Concessionary Bus Travel Act 2007

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The Concessionary Bus Travel Act 2007[1]
Long title An Act to make provision about travel concessions; and for connected purposes.
Citation 2007 c. 29
Introduced by Lord Davies Captain of the Yeomen of the Guard and Government Deputy Chief Whip, 27 November 2006[2]
Territorial extent England and Wales[3]
Dates
Royal Assent 19 July 2007
Commencement For certain preliminary planning and guidance purposes: 17 October 2007. In full: 1 April 2008[4]
Repealed
Other legislation
Amended by
Repealed by
Relates to
Status: Not fully in force
History of passage through Parliament
Text of statute as originally enacted
Revised text of statute as amended

The Concessionary Bus Travel Act 2007 is an Act of the Parliament of the United Kingdom which entitles all people resident in England who are either disabled or over the age of 60 to free travel on local buses at off-peak times anywhere within England (transport being a devolved matter and therefore within the purview of the Scottish Parliament, Welsh Assembly and Northern Ireland Assembly); previously, free travel had only been available within the recipient's local authority area.[5]

According to Age UK free bus travel is a life line enabling older people to maintain independence and get to local services,notably health care and shopping. Free bus travel combats social isolation and increases social inclusion allowing older people to stay in touch with their friends and families. [6]

Funding[edit]

Under the scheme, bus companies are compensated by local authorities for carrying passholders, and the authorities in turn receive funding from central Government to offset the cost, in the form of a special grant under s.88B of the Local Government Finance Act 1988,[7] for which a total of £212 million has been allocated. This is distributed using a funding formula on the basis of four factors (eligible population, bus patronage, overnight visitors and retail floor space),[8] in the following proportions:

Proportion
Eligible population 5.1%
Bus patronage 41%
Overnight visitors 15.4%
Retail floor space 38.5%

The funding allocated by Government was criticised by some[9][10] as inadequate, and some local authorities anticipate budget shortfalls as a result.[11] The government defended its decision not to compensate local authorities on the basis of actual costs incurred on the grounds that "such an approach would mean that the central government would hold all the financial risks but have no commensurate control of how the risks are managed".[8]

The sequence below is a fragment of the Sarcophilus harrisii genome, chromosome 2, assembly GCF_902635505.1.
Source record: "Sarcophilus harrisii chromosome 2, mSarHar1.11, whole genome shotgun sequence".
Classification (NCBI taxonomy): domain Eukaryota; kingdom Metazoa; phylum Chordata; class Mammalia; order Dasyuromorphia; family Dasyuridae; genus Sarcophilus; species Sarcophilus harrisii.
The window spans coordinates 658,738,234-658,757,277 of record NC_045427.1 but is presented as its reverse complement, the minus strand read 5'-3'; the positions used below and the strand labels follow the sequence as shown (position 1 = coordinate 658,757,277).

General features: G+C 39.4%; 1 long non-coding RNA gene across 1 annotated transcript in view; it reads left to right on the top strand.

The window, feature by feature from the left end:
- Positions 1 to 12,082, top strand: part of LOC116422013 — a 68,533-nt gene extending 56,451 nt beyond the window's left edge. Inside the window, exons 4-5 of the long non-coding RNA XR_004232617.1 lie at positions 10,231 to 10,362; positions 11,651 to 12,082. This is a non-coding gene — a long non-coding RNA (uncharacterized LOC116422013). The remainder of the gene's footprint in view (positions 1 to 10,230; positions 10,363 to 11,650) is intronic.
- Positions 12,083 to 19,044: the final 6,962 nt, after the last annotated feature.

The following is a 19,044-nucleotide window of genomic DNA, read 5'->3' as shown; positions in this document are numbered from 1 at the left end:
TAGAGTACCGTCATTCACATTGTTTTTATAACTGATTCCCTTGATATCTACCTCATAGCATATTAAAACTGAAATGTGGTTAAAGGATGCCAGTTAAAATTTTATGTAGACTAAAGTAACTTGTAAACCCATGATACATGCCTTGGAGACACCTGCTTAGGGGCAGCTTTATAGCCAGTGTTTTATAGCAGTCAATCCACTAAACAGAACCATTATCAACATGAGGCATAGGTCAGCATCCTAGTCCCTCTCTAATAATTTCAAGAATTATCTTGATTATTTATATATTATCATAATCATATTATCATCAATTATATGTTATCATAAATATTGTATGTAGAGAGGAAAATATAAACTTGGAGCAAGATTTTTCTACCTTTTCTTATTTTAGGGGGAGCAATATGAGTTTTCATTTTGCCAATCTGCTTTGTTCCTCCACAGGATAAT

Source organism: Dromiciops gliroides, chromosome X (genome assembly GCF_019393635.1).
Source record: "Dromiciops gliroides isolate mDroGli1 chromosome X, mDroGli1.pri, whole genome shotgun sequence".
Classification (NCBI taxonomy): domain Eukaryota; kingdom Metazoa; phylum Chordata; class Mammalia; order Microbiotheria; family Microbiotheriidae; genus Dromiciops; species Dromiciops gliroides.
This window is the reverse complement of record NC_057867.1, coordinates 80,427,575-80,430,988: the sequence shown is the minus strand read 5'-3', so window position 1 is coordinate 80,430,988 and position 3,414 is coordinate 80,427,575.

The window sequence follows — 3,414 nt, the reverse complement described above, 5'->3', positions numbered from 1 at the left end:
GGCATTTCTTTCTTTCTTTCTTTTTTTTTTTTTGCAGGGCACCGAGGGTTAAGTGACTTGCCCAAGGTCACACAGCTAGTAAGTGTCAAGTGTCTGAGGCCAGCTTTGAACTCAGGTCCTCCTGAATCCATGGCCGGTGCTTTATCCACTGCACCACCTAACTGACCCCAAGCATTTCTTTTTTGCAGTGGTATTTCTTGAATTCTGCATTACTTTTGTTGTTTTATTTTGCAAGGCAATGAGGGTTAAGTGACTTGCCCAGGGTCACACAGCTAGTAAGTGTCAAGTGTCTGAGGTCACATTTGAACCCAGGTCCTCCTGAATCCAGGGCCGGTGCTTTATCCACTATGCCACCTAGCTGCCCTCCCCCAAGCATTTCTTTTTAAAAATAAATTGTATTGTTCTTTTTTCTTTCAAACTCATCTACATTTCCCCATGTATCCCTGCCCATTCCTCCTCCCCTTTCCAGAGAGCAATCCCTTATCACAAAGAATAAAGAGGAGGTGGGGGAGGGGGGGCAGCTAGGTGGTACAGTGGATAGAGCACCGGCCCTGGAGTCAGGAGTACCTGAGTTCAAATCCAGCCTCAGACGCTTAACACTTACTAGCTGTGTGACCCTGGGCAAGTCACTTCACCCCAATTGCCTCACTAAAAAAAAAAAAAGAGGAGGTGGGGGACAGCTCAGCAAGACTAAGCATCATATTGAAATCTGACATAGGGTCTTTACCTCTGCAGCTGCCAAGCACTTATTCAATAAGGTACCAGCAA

As of 2014 there is concern about funding for this service, government funding fell 39% from 2010 and Local authorities are forced to pay for this at the expense of other services.

Rural bus services and less popular routes are being cut due to low funding and the Local Government Association plans to appeal to George Osborne, Chancellor of the Exchequer to reverse cuts and protect bus services under threat.

[14][13]

Passage through Parliament[edit]

As is common for uncontroversial measures, the Bill was introduced in the House of Lords, where it received cross-party support.[15] It received third reading from the Lords on 5 February 2006, and from the Commons on 28 June, with minor amendments, including one allowing the Government to make payments from public funds to fund the scheme, since money bills cannot be started in the Lords. These amendments were agreed to on 5 July, and the Bill received Royal Assent on 19 July. Under the commencement order, the Bill entered into force to allow the making of some regulations by the Secretary of State, and for some other preliminary purposes, on 17 October 2007, and in full on 1 April 2008.

References[edit]

External links[edit]